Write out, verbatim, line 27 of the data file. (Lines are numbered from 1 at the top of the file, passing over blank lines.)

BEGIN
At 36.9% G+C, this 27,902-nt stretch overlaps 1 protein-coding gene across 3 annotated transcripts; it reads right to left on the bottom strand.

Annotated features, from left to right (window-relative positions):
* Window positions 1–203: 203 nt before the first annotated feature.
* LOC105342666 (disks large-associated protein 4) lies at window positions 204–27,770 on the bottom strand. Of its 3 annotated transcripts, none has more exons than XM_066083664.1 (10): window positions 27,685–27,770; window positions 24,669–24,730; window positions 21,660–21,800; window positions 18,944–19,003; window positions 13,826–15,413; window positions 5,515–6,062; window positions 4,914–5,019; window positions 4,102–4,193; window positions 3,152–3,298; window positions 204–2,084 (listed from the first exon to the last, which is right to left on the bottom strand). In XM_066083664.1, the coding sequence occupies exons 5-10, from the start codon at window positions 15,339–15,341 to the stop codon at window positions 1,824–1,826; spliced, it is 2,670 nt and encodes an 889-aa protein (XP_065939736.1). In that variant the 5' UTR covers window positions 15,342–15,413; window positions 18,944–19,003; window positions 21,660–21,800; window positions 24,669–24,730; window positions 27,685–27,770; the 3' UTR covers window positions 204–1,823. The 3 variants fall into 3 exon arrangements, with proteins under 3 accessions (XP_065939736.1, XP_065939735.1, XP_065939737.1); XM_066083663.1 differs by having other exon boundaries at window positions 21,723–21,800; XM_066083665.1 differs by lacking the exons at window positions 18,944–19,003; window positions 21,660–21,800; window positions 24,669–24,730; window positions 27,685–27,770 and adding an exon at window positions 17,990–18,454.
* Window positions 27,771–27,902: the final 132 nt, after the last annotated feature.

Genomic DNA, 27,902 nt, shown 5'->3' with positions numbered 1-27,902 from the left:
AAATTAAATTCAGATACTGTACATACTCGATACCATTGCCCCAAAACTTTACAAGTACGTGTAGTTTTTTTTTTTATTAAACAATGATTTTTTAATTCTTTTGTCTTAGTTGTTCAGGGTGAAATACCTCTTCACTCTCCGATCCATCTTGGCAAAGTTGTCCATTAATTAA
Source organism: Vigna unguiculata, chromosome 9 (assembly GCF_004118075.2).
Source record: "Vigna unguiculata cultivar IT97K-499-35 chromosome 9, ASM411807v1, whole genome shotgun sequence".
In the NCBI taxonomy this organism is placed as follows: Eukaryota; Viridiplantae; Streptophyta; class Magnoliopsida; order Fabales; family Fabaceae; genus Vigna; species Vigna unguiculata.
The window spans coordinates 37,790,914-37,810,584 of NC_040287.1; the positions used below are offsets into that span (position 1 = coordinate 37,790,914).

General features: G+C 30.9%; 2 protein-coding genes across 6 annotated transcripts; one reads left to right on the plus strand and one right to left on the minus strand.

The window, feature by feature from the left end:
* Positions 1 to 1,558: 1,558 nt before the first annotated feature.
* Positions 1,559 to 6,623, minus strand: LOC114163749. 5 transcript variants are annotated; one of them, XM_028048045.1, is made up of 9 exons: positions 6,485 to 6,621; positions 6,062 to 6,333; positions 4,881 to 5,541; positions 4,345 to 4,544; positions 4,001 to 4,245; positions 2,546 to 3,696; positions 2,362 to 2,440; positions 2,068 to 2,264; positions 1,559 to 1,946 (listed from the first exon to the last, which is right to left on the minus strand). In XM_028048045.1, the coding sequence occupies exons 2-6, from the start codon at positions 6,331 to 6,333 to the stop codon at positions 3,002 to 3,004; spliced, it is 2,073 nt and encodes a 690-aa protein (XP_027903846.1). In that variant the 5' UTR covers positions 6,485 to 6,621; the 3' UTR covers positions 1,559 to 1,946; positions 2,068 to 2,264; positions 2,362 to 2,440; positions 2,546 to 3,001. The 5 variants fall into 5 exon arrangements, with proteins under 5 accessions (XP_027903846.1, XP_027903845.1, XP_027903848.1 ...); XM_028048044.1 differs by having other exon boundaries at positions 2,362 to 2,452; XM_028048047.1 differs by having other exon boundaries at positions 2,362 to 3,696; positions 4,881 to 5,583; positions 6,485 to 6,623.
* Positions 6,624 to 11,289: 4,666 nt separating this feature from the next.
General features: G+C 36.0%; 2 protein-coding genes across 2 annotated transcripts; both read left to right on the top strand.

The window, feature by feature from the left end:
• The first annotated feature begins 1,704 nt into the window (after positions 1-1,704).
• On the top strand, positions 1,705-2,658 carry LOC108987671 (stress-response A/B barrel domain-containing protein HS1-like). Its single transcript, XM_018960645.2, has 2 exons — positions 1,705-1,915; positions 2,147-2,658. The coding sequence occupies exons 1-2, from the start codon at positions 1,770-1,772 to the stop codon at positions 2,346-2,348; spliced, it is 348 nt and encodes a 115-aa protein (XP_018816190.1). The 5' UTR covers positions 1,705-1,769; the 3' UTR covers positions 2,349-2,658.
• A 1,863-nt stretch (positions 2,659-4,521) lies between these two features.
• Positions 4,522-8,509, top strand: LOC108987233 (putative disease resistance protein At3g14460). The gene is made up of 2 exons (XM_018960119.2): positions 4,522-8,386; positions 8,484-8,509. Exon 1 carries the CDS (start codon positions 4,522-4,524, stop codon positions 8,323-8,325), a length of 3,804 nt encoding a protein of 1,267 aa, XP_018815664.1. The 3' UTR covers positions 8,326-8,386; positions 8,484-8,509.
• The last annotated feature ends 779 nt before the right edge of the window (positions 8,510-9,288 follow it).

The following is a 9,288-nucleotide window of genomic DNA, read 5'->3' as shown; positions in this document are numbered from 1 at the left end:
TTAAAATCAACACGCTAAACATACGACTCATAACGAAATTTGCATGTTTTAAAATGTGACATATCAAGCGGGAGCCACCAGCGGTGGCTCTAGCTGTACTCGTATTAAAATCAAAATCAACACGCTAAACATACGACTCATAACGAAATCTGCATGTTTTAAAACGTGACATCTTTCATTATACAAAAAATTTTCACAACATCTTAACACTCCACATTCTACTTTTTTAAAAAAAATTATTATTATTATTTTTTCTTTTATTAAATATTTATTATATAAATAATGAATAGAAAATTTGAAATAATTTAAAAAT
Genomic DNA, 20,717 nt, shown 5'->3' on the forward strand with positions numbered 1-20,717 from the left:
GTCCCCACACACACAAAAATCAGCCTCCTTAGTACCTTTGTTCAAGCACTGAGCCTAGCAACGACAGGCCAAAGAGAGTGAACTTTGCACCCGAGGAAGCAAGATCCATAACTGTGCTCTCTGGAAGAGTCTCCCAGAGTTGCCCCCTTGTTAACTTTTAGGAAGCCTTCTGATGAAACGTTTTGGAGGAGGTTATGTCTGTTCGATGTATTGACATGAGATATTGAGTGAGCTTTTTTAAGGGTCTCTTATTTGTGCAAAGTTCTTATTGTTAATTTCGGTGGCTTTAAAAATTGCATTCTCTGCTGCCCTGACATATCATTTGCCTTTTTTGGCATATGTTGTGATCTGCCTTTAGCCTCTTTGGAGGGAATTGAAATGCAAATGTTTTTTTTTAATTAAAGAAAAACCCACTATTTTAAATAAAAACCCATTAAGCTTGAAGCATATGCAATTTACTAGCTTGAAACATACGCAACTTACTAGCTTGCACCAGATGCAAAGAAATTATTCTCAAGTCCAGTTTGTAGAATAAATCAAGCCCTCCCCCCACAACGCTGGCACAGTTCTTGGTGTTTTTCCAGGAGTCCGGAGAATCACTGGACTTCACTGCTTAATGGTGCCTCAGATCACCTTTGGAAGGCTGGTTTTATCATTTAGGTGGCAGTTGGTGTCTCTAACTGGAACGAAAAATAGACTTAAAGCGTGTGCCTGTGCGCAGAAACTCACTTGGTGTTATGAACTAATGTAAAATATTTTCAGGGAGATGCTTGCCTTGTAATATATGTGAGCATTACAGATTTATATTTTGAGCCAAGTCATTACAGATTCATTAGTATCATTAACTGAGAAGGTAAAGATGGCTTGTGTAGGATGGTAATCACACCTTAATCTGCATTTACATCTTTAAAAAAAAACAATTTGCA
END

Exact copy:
GTCCCCACACACACAAAAATCAGCCTCCTTAGTACCTTTGTTCAAGCACTGAGCCTAGCAACGACAGGCCAAAGAGAGTGAACTTTGCACCCGAGGAAGCAAGATCCATAACTGTGCTCTCTGGAAGAGTCTCCCAGAGTTGCCCCCTTGTTAACTTTTAGGAAGCCTTCTGATGAAACGTTTTGGAGGAGGTTATGTCTGTTCGATGTATTGACATGAGATATTGAGTGAGCTTTTTTAAGGGTCTCTTATTTGTGCAAAGTTCTTATTGTTAATTTCGGTGGCTTTAAAAATTGCATTCTCTGCTGCCCTGACATATCATTTGCCTTTTTTGGCATATGTTGTGATCTGCCTTTAGCCTCTTTGGAGGGAATTGAAATGCAAATGTTTTTTTTTAATTAAAGAAAAACCCACTATTTTAAATAAAAACCCATTAAGCTTGAAGCATATGCAATTTACTAGCTTGAAACATACGCAACTTACTAGCTTGCACCAGATGCAAAGAAATTATTCTCAAGTCCAGTTTGTAGAATAAATCAAGCCCTCCCCCCACAACGCTGGCACAGTTCTTGGTGTTTTTCCAGGAGTCCGGAGAATCACTGGACTTCACTGCTTAATGGTGCCTCAGATCACCTTTGGAAGGCTGGTTTTATCATTTAGGTGGCAGTTGGTGTCTCTAACTGGAACGAAAAATAGACTTAAAGCGTGTGCCTGTGCGCAGAAACTCACTTGGTGTTATGAACTAATGTAAAATATTTTCAGGGAGATGCTTGCCTTGTAATATATGTGAGCATTACAGATTTATATTTTGAGCCAAGTCATTACAGATTCATTAGTATCATTAACTGAGAAGGTAAAGATGGCTTGTGTAGGATGGTAATCACACCTTAATCTGCATTTACATCTTTAAAAAAAAACAATTTGCA